The Centers for Medicare and Medicaid Services is calling the third and final week of ICD-10 end-to-end testing, which was conducted July 20-24, an unqualified success.

CMS on Thursday announced the testing results in which 29,286 test claims were received and 25,646 test claims accepted—an 87 percent acceptance rate. However, the acceptance rate was slightly less than the 88 percent acceptance rate achieved during the second ICD-10 end-to-end testing week, held April 27-May 1.

Also See: Second ICD-10 End-to-End Testing Yields 88% Acceptance Rate

During the July testing, 1.8 percent of test claims were rejected because of invalid submission of ICD-10 diagnosis or procedure codes, and 2.6 percent  of test claims were rejected due to invalid submission of ICD-9 diagnosis or procedure codes, according to CMS.

“Additional rejections were from non-ICD-10 related errors, including incorrect National Provider Identifier, Health Insurance Claim Number, or Submitter ID; dates of service outside the range valid for testing; invalid HCPCS codes; and invalid place of service,” states CMS in its test report. “These types of errors also occurred in the January and April end-to-end testing weeks. Most rejects were the result of provider submission errors in the testing environment that would not occur when actual claims are submitted for processing.”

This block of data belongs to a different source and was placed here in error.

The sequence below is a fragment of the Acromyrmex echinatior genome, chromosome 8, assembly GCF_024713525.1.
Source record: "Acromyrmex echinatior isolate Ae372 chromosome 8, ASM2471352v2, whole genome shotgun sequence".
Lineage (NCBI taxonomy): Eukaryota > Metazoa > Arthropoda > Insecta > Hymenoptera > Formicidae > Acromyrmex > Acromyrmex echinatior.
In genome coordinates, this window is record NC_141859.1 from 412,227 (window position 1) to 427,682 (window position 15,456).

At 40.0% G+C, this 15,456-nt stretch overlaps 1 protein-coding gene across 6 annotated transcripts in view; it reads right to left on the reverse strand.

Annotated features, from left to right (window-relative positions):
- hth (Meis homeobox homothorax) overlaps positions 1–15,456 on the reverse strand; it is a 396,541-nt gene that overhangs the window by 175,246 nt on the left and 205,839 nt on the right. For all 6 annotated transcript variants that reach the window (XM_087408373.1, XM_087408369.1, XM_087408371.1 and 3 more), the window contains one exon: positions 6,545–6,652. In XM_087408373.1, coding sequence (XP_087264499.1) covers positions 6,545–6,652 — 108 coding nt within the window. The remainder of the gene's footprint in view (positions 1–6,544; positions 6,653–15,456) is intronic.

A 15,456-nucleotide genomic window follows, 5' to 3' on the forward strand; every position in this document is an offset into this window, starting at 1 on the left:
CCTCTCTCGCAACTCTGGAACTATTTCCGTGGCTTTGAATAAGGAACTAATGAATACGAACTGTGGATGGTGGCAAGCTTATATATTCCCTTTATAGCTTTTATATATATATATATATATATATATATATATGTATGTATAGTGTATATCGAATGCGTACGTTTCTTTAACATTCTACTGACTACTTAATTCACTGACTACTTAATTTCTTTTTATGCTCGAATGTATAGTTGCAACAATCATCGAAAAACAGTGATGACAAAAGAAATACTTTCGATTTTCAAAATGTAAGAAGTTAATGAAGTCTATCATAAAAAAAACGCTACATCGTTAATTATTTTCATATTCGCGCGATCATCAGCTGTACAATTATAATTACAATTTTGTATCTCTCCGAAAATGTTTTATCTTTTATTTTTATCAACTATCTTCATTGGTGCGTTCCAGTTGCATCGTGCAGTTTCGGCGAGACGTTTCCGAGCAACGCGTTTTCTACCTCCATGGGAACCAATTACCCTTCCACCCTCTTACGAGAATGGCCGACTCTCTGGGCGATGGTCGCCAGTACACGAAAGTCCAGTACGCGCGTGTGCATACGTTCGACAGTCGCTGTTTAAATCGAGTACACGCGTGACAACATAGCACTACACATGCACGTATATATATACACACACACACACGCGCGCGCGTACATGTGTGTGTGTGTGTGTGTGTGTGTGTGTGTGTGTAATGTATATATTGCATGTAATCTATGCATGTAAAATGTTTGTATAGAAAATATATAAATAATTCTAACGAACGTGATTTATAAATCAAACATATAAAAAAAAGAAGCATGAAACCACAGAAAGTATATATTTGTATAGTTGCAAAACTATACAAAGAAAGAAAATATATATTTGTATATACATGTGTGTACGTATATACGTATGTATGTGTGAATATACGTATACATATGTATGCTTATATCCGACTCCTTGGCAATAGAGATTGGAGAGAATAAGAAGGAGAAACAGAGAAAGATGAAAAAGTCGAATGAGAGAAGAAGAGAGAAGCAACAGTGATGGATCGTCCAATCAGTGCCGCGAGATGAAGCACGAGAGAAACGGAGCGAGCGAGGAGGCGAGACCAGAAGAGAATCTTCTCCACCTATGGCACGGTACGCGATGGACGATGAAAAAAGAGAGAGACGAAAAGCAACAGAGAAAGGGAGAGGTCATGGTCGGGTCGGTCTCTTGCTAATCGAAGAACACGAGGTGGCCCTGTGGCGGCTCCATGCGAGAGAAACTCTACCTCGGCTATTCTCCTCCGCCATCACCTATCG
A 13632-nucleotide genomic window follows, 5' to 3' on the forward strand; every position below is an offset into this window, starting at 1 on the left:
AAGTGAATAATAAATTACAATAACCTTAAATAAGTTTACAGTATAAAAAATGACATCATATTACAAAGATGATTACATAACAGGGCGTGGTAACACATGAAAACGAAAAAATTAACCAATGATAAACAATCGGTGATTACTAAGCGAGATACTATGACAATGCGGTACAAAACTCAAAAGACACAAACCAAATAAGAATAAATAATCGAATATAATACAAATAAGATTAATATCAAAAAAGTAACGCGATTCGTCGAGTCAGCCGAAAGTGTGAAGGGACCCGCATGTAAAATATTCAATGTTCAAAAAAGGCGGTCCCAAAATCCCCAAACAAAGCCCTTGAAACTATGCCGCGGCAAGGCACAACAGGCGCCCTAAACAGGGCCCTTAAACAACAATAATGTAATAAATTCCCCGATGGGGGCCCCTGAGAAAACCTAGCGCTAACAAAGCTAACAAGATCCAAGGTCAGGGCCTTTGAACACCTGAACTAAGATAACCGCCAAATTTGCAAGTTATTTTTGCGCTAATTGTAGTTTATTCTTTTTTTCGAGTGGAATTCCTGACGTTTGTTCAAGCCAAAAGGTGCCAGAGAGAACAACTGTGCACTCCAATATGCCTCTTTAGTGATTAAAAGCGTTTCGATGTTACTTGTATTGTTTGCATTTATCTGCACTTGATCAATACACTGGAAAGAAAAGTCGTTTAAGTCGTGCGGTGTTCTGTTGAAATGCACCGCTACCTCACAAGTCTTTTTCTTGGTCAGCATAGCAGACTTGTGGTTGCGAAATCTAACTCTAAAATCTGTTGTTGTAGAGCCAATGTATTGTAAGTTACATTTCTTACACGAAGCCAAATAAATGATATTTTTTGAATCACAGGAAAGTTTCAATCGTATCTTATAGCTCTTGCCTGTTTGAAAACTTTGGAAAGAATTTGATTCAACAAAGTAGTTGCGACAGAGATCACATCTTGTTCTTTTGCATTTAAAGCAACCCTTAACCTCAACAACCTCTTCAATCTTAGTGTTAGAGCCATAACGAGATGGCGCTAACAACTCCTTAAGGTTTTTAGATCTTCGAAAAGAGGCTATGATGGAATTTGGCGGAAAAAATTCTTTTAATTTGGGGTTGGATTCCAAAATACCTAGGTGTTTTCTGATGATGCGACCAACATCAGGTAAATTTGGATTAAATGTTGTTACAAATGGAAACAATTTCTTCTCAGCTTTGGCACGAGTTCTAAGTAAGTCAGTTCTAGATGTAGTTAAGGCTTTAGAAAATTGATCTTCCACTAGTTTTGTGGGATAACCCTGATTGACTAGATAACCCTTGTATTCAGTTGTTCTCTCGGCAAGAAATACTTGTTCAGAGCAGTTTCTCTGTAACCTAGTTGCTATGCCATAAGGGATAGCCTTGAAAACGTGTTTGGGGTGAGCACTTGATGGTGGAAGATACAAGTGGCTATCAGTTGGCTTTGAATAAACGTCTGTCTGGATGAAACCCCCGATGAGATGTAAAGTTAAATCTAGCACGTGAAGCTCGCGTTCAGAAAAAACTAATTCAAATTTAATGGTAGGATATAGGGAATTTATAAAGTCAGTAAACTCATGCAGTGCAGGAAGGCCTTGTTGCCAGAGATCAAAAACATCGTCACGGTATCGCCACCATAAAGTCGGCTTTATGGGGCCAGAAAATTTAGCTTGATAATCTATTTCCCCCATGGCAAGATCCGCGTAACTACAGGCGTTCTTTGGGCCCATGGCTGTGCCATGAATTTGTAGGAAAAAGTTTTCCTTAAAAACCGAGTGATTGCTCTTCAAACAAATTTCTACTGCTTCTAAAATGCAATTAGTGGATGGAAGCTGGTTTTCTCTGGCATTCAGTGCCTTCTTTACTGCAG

In total, three week-long, end-to-end testing periods were conducted this year: January, April, and most recently in July. Overall, more than 2,700 testers participated in the testing and more than 67,000 test claims were processed.

“The importance of this testing was to show that not only could claims be accepted into our system, but they could also be processed through all of our ICD-10 editing and produce finally remittance advices to the testers,” said Stacey Shagena, a technical advisor in the CMS Medicare Contractor Management Group, during a “Countdown to ICD-10” Medicare Learning Network National Provider Call on Thursday.

Shagena called the end-to-end testing “extremely successful,” adding that during the January and April test weeks only one or two “problems” were identified “which were fixed in time for the July testing period” in which “no system problems were found.”

Approximately 1,200 testers were selected to participate in the July testing, she said, including almost 500 returning testers from the January and April testing weeks.

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